On the invitation of Philippe Warzée, editor-in-chief of Pub.be, I was pleased to present my latest thoughts on the impact of artificial intelligence in the media, retail and insurance sectors.
The presentation started with a brief historical overview of recommendation algorithms, perhaps the most widespread type of algorithms around. After this introduction I dealt with 3 use cases : Netflix (media sector), coupons in the retail sector, and health insurances.
I followed with an analysis of what had changed in the last 25 years in terms of data collection, prediction models and techniques used.
Finally I concluded on the risks posed by current techniques, how public service can change the picture and directions for making algorithms more respectful.
- recommendation algorithms celebrate their 25th birthday
- Use case #1 : Netflix
- Use case #2 : coupons in the retail sector
- Use case #3 : connected watches and bands in the insurance sector
- Conclusion : there is hope
Believe it or not, recommendations algorithms are not new. They celebrated their 25th birthday in 2017. The first recommendation algorithm, called Tapestry, was developped at Xarox in Palo Alto in 1992. Other early models followed soon after (MovieLens, GroupLens) and the legend says that Amazon got its first algorithm soon after it was founded in 1994.
The first use case I presented belonged to the media sector. I chose the classical Netflix example, well-documented and to which everyone can relate. Next to the general information on what is personalized on the Netflix homepage (including artworks personalization presented at the latest Recsys conference in Vancouver), I also covered some less known aspects on the societal impact of Netflix as Neil Hunt outlined it at the 2014 Recsys conference. This served as a gentle introduction to the topic of filter bubbles.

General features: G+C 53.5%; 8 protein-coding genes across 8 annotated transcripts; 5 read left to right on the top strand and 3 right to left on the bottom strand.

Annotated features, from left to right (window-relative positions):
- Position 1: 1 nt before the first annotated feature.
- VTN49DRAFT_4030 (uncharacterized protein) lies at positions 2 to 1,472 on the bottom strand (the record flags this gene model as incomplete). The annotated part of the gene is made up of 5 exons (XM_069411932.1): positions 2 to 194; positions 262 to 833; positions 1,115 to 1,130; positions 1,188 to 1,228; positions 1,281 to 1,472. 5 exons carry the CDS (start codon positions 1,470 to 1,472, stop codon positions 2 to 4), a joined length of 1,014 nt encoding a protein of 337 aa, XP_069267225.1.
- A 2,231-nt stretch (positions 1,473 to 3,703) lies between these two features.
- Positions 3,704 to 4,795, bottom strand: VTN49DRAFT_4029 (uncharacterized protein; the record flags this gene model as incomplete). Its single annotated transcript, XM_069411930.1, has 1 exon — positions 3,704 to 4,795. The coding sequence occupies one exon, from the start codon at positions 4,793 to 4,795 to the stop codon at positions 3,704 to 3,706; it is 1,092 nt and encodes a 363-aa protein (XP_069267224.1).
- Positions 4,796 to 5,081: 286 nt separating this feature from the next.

The second use case I presented related to the retail sector. Following the popular article I published in 2018 on the 5 future trends of the retail sector, I explained how one of the most important marketing activity of retailers (coupons) was going to be impacted. The time variable will soon be captured by retailers who will be able to figure out in which sequence your bought your products and will have the possibility to adapt the in-store journey by sending real-time cues to your mobile devices (or directly on the shelves as enabled by smart shelves). I also explained how, in the near future, retailers will be able to propose coupons when you enter the store rather than when you exit it.
Finally I sketched the future of the insurance sector in the era of data. In particular I showed how smart watches and smart bands will give access to biometric data that will change the way insurances work. The risk sharing principle may be at stake.
One day, I predicted, clients will have to pay for NOT wearing an e-health device or for driving their car themselves.
“computers are useless. They can only give you answers”
As Picasso said “computers are useless. They can only give you answers”. This was the final quote of my presentation which allowed me to give some hope to attendees as far as perspectives on artificial intelligence are concerned. In an article I wrote on creativity and human intelligence, I explained why there is no risk that all humans get replace by robots. We are still superior as far as creativity is concerned. Predicting the future is based on historical data and humans have the amazing ability to disrupt the present and the future, making us irremplacable.Tags: bank and insurance, media, recommendation algorithms, retail